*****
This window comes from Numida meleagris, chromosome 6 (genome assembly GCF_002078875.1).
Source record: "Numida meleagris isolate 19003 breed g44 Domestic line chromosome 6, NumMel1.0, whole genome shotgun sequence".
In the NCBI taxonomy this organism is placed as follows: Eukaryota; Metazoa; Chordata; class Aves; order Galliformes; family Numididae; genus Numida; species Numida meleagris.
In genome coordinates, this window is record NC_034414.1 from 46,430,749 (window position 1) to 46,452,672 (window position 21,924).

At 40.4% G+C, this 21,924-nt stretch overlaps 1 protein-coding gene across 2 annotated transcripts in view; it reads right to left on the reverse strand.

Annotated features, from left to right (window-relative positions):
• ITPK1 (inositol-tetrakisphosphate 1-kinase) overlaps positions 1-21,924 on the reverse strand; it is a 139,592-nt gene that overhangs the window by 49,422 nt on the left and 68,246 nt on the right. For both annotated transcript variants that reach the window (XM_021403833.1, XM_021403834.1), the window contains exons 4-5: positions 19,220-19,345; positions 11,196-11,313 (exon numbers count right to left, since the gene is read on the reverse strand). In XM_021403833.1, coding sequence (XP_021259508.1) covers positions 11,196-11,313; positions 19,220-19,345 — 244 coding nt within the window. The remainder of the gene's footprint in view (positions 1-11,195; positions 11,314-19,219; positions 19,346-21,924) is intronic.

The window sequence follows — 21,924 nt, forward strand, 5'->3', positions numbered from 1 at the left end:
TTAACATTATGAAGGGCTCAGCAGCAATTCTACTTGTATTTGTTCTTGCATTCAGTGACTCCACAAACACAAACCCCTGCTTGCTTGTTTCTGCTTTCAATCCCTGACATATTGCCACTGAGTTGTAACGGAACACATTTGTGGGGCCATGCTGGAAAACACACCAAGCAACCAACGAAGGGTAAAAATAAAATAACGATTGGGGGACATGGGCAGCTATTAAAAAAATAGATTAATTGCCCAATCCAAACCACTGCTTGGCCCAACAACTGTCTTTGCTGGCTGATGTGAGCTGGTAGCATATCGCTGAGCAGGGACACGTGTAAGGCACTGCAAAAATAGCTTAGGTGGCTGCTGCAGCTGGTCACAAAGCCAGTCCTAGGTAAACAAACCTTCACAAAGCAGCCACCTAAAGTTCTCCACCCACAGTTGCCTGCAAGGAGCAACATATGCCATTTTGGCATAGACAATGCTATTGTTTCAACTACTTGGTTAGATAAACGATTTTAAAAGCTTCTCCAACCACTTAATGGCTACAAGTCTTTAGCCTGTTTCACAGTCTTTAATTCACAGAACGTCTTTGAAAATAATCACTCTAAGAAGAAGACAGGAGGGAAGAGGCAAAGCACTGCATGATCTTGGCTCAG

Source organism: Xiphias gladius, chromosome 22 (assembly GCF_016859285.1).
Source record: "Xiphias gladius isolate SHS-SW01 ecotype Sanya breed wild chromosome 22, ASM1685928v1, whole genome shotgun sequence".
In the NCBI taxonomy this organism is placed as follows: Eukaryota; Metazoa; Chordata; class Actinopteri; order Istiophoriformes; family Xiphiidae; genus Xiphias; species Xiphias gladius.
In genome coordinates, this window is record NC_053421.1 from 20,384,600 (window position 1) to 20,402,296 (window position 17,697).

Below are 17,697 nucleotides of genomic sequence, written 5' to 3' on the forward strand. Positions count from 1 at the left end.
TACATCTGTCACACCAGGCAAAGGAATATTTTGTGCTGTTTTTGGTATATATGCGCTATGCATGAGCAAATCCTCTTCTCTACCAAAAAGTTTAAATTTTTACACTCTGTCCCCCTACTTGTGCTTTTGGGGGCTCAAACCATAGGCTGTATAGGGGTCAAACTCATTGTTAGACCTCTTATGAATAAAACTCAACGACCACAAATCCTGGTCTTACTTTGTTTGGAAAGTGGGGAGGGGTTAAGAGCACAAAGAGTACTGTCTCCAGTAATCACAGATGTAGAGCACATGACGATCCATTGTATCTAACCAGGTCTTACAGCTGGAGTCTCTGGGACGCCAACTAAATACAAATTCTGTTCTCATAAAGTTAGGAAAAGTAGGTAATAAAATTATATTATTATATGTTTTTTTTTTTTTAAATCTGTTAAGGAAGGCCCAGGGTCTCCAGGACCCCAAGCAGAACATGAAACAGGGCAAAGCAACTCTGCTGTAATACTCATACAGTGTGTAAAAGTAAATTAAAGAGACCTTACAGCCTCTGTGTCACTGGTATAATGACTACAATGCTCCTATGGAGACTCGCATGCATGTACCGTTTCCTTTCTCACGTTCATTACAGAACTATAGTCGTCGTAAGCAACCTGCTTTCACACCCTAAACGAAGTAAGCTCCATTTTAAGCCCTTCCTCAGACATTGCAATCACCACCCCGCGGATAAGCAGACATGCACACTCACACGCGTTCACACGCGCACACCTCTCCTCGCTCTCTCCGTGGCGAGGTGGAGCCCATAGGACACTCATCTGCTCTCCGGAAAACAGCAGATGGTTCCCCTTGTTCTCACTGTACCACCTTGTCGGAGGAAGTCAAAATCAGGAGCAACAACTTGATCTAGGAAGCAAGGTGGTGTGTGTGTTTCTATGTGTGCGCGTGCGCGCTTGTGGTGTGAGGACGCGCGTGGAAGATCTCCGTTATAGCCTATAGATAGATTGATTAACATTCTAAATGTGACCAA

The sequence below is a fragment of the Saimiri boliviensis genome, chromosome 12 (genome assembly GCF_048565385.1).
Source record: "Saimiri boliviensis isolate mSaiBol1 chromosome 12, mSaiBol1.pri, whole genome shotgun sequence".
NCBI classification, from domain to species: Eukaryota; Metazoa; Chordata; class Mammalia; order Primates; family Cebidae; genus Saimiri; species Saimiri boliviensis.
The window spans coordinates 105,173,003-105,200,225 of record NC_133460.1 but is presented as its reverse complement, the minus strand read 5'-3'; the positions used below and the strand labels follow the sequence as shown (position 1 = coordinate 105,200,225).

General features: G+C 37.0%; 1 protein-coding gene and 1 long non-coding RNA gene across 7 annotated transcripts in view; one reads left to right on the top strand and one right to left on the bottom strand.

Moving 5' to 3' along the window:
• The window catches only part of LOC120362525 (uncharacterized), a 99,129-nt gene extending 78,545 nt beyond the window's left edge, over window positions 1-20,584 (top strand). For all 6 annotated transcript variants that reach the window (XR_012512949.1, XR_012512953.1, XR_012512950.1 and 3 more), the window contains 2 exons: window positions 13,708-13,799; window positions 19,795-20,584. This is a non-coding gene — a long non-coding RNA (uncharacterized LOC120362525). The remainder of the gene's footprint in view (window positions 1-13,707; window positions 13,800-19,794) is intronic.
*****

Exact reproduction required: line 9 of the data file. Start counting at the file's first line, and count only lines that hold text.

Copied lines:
TTAACATTATGAAGGGCTCAGCAGCAATTCTACTTGTATTTGTTCTTGCATTCAGTGACTCCACAAACACAAACCCCTGCTTGCTTGTTTCTGCTTTCAATCCCTGACATATTGCCACTGAGTTGTAACGGAACACATTTGTGGGGCCATGCTGGAAAACACACCAAGCAACCAACGAAGGGTAAAAATAAAATAACGATTGGGGGACATGGGCAGCTATTAAAAAAATAGATTAATTGCCCAATCCAAACCACTGCTTGGCCCAACAACTGTCTTTGCTGGCTGATGTGAGCTGGTAGCATATCGCTGAGCAGGGACACGTGTAAGGCACTGCAAAAATAGCTTAGGTGGCTGCTGCAGCTGGTCACAAAGCCAGTCCTAGGTAAACAAACCTTCACAAAGCAGCCACCTAAAGTTCTCCACCCACAGTTGCCTGCAAGGAGCAACATATGCCATTTTGGCATAGACAATGCTATTGTTTCAACTACTTGGTTAGATAAACGATTTTAAAAGCTTCTCCAACCACTTAATGGCTACAAGTCTTTAGCCTGTTTCACAGTCTTTAATTCACAGAACGTCTTTGAAAATAATCACTCTAAGAAGAAGACAGGAGGGAAGAGGCAAAGCACTGCATGATCTTGGCTCAG